A Tiny Action in Honor of Martin Luther King

Today in 1968, Martin Luther King, Jr. was assassinated.  May he rest peacefully in the arms of the ancestors.  In his honor and in the name of love, I am writing today about a tiny anti-racism action I’ve been taking for years.  But before I share, let me give you some background.

I am a Caucasian woman, almost thirty-nine years old.  I am adopted, so for most of my life I was raised as a mix of French Huguenot, Irish, Hungarian and Scandinavian.  When I met my birth family in my late twenties I learned that my blood lines are English, Scottish, Italian, and Scandinavian.

My family is inter-racial.  My younger sister was adopted from Korea.  My Aunt and some cousins are African-American.  I was raised to ignore race.  No, ignore isn’t right, because to ignore you have to notice first, then discard; and while I do still notice skin color, I do so in the same spirit that I notice hair color.  My folks taught us instead to engage with the content of a person’s character, and in our interactions with others to come from a place of congruence.  We are, after all, each and every one of us, human.

Which brings me to my tiny action: When asked to provide my “race” or “racial background” I simply respond, “Other — Human.”

I do this on surveys I answer, on the U.S. Census, on anything that asks me this question.  At a minimum I’m hoping my action will make some graduate student deep in Census statistics smile; and I do intend to do my research and see if others have responded similarly.  But when I am honest with myself, it’s a maximum hope I’m after.  What if we all simply refused to be self-categorized by race?  What if slowly, grassroots style, we removed race as a distinguishing classification in government studies, in university studies, in marketing studies?

Yes, this may be naive.  And perhaps it is important to still make these distinctions for various enterprises.  In my doctor’s office, for example, I’m guessing blood lines may matter.  Perhaps we do need to isolate racial groups in some studies to identify disparities.  And I am not suggesting that we let go of rich cultural heritages — only that we no longer allow an outward entity to pigeon-hole us by this absurd classification.  After all, my sister is racially Korean, but culturally, she’s a melting pot.  In the end, it seems simple to me — we overcome the detriments of parsing out race by refusing to do that parsing.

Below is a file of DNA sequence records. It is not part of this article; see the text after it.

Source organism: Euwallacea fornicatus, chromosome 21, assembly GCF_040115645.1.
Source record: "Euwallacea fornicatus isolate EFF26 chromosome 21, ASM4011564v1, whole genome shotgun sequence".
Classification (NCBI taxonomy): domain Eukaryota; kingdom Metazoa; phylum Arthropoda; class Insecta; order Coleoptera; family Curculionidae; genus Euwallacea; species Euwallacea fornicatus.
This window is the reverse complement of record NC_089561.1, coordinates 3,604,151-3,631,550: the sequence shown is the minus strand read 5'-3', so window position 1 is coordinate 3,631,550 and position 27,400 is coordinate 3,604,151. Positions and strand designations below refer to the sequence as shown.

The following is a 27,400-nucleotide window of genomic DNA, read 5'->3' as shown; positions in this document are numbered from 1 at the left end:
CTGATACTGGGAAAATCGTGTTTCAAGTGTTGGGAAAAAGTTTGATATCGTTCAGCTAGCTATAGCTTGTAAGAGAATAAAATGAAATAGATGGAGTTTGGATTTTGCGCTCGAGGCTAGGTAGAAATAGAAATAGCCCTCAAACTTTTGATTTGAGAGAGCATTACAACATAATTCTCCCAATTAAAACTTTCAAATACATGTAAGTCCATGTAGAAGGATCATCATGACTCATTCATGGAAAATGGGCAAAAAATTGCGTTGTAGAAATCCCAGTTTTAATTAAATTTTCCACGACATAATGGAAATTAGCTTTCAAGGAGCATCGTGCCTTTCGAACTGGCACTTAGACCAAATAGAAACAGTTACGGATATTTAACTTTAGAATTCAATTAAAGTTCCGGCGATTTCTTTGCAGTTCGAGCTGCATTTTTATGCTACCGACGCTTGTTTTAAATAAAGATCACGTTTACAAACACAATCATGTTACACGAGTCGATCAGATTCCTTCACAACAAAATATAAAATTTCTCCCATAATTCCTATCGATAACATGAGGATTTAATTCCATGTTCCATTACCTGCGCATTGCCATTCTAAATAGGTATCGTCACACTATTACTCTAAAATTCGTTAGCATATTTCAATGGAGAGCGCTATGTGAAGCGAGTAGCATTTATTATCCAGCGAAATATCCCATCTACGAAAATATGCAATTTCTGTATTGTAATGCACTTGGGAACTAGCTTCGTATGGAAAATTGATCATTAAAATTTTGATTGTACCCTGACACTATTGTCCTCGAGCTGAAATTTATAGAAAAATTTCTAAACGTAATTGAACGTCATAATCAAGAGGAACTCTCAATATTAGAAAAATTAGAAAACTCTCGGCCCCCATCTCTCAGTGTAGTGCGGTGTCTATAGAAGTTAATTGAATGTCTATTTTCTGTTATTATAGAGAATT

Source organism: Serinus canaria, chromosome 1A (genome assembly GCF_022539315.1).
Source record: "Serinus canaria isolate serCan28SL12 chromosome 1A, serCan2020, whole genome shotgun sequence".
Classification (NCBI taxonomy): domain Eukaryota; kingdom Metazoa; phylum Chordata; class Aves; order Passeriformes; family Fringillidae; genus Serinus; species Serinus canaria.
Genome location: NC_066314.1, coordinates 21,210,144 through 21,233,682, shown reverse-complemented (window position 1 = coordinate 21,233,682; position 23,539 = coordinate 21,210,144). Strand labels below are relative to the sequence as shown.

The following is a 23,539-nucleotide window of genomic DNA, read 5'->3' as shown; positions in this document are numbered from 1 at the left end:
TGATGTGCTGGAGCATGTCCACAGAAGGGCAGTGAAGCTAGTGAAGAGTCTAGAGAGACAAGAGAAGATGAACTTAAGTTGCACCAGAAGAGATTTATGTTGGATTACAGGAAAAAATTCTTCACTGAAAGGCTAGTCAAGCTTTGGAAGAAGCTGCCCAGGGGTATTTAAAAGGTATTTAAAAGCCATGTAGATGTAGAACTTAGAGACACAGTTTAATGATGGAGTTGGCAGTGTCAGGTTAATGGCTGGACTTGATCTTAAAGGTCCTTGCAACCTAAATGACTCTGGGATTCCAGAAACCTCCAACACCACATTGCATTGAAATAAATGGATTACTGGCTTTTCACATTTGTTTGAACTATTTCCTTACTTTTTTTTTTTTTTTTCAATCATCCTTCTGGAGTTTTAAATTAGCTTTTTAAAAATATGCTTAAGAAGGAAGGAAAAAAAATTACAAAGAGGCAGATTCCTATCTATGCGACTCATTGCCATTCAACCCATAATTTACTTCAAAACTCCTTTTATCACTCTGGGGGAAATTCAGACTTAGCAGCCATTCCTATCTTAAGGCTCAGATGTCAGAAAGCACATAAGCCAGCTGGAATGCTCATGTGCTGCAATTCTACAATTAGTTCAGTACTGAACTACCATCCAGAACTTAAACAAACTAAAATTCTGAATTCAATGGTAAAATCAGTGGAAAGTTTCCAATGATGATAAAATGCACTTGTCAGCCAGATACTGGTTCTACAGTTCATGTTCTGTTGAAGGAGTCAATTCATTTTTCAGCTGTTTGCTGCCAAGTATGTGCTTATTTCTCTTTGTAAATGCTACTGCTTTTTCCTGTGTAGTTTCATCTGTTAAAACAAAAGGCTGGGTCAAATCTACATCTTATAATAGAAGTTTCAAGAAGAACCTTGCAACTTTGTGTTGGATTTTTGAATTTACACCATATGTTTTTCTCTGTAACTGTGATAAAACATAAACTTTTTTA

But, as I’ve said, I’m Caucasian.  I am also a woman, so I have an inkling of what it’s like to be in a minority, but in America skin color still trumps all.  So this means that no matter the anti-racial views held by me or my family, I have enjoyed privilege in America.  Because of this, and because we can’t often see through our own hegemony, I am curious to know what others think of this idea.  Is it important to classify by race or is this classification part of the problem?  Has anyone else responded to the racial question with the classification: “Other — Human?”

Finally, because WordPress makes it so easy and because it’s Poetry Month and for my two cents lyrics count, I’m going to close by sharing a Buju Banton tune.  After Jerry Garcia died and The Dead stopped touring, my best friend and I found solace in live reggae shows.  Often we were the only Caucasians present and we’d always get some looks until, that is, the music started.  Then everyone could see we were dancing from within.

There is something about music that makes me believe tiny actions such as refusing to be classified by race do matter and can make a difference.  Whether you agree or not, please do take a moment today to listen to the music you love.  That action will most certainly add to the good, the peace and the understanding in our world.

© Jennifer S. and harvestliberty.net, 2012.


15 thoughts on “A Tiny Action in Honor of Martin Luther King